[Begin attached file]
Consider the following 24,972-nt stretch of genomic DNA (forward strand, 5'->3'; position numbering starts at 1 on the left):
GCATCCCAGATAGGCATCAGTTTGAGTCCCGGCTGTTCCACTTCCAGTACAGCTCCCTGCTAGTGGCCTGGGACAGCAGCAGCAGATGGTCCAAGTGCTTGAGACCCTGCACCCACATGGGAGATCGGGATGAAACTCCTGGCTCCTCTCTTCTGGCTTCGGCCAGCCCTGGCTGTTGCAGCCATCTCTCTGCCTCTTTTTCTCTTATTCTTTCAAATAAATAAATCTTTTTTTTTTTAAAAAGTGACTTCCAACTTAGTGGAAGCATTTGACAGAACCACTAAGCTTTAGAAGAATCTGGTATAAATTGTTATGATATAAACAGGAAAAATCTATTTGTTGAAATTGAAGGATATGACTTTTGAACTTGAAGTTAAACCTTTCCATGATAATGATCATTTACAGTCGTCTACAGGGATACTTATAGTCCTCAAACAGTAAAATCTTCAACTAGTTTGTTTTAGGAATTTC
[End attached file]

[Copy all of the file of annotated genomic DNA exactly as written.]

Consider the following 24,972-nt stretch of genomic DNA (forward strand, 5'->3'; position numbering starts at 1 on the left):
GCATCCCAGATAGGCATCAGTTTGAGTCCCGGCTGTTCCACTTCCAGTACAGCTCCCTGCTAGTGGCCTGGGACAGCAGCAGCAGATGGTCCAAGTGCTTGAGACCCTGCACCCACATGGGAGATCGGGATGAAACTCCTGGCTCCTCTCTTCTGGCTTCGGCCAGCCCTGGCTGTTGCAGCCATCTCTCTGCCTCTTTTTCTCTTATTCTTTCAAATAAATAAATCTTTTTTTTTTTAAAAAGTGACTTCCAACTTAGTGGAAGCATTTGACAGAACCACTAAGCTTTAGAAGAATCTGGTATAAATTGTTATGATATAAACAGGAAAAATCTATTTGTTGAAATTGAAGGATATGACTTTTGAACTTGAAGTTAAACCTTTCCATGATAATGATCATTTACAGTCGTCTACAGGGATACTTATAGTCCTCAAACAGTAAAATCTTCAACTAGTTTGTTTTAGGAATTTC